Established as a mission in 1932, Warburton Ranges, at that time Warburton Mission, was under the management of the United Aborigines Mission (UAM) with mission operational headquarters in Melbourne. The UAM represented a number of earnest Christian religions including Baptists, Pentecostals and other dedicated Protestant groups.

I am drawing on a couple of online sources to elaborate a little further.

“The United Aborigines Mission ran residential institutions for the care, education and conversion to Christianity of Aboriginal children, mostly on Mission stations and in children’s Homes. The institutional care provided by the UAM was closely tied to Government funding and policy in the area of Indigenous affairs.

The United Aborigines Mission (UAM) (also known as UAM Ministries, United Aborigines’ Mission (Australia), and United Aborigines’ Mission of Australia was one of the largest missions in Australia, having dozens of missionaries and stations, and covering West Australia, New South Wales and South Australia in the 1900s. It was first established in New South Wales in 1895.

“The UAM ran residential institutions for the care, education and conversion to Christianity of Aboriginal children, mostly on mission stations or in children’s homes. It was mentioned in the Bringing Them Home Report (1997) as an institution that housed Indigenous children forcibly removed from their families”

“The United Aborigines Mission (UAM) was established in Western Australia in 1929 as a successor to the Australian Aborigines’ Mission (AAM). The UAM ran a number of missions and hostels around Western Australia. In October 2019, Sharrock Pitman Legal Pty Ltd, a legal firm based in Melbourne, advised the Find & Connect web resource that the United Aborigines Mission and UAM Ministries were in the process of being wound up. As of February 2020, UAM Ministries remained a registered charity, last reporting to the Australian Charities and Not for Profit Commission in September 2019.” Sources from online Wikipedia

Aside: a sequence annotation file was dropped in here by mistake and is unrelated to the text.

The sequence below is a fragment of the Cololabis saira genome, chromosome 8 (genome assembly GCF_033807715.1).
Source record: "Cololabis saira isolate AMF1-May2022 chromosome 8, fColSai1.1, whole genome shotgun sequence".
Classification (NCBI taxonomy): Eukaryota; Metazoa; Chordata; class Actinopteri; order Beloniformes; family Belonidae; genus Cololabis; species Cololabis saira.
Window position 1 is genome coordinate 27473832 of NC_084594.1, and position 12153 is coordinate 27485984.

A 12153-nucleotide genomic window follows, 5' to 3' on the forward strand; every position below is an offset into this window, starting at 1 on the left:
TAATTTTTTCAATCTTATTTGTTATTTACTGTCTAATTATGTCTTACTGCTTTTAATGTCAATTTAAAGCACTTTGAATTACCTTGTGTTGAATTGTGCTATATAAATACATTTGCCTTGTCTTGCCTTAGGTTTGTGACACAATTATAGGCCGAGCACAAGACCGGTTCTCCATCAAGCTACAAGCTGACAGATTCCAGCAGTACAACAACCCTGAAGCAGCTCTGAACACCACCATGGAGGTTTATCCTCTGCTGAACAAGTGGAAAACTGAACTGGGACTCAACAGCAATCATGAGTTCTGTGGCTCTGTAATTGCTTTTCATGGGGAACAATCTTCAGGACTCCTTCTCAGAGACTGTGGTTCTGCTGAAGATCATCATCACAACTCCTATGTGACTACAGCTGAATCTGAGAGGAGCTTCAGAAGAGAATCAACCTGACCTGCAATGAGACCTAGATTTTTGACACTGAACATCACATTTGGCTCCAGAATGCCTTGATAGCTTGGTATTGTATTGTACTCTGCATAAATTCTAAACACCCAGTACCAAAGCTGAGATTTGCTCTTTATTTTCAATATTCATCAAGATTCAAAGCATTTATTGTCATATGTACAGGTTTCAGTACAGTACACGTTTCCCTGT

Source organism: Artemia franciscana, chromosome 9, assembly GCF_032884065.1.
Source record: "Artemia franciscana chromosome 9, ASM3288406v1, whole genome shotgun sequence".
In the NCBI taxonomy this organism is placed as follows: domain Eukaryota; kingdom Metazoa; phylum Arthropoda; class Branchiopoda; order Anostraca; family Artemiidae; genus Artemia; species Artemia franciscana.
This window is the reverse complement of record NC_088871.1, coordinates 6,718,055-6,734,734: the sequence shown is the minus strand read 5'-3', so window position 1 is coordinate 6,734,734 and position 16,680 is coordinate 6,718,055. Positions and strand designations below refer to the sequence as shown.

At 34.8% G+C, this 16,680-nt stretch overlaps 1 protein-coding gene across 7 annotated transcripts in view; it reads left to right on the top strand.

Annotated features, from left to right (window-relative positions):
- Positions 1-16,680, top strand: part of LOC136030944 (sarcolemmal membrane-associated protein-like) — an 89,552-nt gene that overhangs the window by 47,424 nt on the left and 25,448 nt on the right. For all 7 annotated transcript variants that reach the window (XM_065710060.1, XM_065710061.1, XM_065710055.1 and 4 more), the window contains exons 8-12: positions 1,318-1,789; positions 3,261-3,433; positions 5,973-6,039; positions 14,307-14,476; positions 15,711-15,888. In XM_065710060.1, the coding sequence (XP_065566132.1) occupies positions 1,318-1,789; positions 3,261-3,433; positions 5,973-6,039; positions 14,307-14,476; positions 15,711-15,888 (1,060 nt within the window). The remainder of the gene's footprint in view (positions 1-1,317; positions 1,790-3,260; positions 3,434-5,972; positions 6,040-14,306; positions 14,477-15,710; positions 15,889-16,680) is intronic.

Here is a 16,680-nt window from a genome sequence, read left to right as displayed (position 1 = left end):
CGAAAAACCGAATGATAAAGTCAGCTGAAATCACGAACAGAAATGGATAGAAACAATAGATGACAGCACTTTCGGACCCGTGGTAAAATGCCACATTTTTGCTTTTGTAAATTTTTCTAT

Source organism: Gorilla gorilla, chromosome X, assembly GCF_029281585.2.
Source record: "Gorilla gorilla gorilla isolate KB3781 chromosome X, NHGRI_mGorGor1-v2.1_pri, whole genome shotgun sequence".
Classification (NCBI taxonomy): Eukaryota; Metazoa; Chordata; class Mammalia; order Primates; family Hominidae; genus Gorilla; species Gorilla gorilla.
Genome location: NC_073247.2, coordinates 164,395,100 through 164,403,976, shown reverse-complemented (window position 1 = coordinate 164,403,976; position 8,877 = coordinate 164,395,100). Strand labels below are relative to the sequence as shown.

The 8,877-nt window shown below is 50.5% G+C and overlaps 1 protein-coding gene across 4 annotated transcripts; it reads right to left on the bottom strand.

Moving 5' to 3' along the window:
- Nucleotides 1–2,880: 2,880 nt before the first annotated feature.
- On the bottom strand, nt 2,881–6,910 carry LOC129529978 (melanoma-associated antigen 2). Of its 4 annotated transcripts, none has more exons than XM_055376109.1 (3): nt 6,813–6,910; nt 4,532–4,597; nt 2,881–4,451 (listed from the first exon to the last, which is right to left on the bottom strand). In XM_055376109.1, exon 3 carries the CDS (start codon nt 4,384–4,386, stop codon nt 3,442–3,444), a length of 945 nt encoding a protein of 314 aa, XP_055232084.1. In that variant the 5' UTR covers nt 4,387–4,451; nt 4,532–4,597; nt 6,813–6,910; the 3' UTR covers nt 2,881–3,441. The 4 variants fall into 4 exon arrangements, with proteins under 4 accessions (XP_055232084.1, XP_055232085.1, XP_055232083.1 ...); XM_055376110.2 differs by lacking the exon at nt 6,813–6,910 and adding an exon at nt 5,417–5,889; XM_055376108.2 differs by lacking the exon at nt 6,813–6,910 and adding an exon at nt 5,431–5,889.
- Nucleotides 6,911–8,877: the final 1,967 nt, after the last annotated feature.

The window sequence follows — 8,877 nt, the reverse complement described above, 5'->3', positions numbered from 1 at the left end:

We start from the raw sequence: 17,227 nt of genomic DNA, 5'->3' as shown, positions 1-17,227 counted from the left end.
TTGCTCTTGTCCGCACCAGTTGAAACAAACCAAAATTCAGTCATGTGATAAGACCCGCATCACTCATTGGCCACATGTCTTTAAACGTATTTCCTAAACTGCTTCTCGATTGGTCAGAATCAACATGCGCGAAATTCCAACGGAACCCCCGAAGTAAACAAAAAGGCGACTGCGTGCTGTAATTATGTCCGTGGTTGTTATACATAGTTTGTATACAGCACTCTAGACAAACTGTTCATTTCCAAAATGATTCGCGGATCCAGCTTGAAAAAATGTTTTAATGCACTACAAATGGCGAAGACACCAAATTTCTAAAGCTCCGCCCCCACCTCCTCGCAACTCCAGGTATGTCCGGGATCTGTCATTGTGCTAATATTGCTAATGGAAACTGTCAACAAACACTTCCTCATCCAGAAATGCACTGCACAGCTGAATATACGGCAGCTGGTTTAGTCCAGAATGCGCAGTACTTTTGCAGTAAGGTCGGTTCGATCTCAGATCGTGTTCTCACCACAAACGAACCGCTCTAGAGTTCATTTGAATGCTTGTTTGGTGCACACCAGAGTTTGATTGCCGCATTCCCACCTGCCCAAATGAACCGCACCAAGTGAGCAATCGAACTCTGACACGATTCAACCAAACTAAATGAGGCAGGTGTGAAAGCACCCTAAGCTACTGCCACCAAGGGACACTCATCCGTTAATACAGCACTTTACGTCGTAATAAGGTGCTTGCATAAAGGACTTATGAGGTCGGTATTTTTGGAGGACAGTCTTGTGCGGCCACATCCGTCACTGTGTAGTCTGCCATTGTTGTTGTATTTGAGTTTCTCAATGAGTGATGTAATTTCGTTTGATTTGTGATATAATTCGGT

(While completing a Post Graduate Diploma in Intercultural Studies through Mount Lawley College of Advanced Education in 1976, I researched some background on Warburton Ranges and wrote a dissertation titled.

“The evolution of cross-cultural relationships that developed in the Warburton Ranges Area in the period 1873 to 1935, taking into account factors that contributed to the comparability or fragmentation of relationships, to determine whether the Aboriginal Cultural Identity was strengthened or weakened because of contact with Europeans in Socio-Economic and Spiritual context.”

I would be happy to share this dissertation with anyone who might be interested. My email address is henry.gray7@icloud.com

Feel free to make contact should you so wish.)

During the time we were at Warburton in 1970, the mission was still a mission. That status was designated on signage identifying the settlement to those coming into the town by road from the west. Our first period at Warburton coincided with the last years of mission control, prior to the government taking over responsibilities from mission groups.

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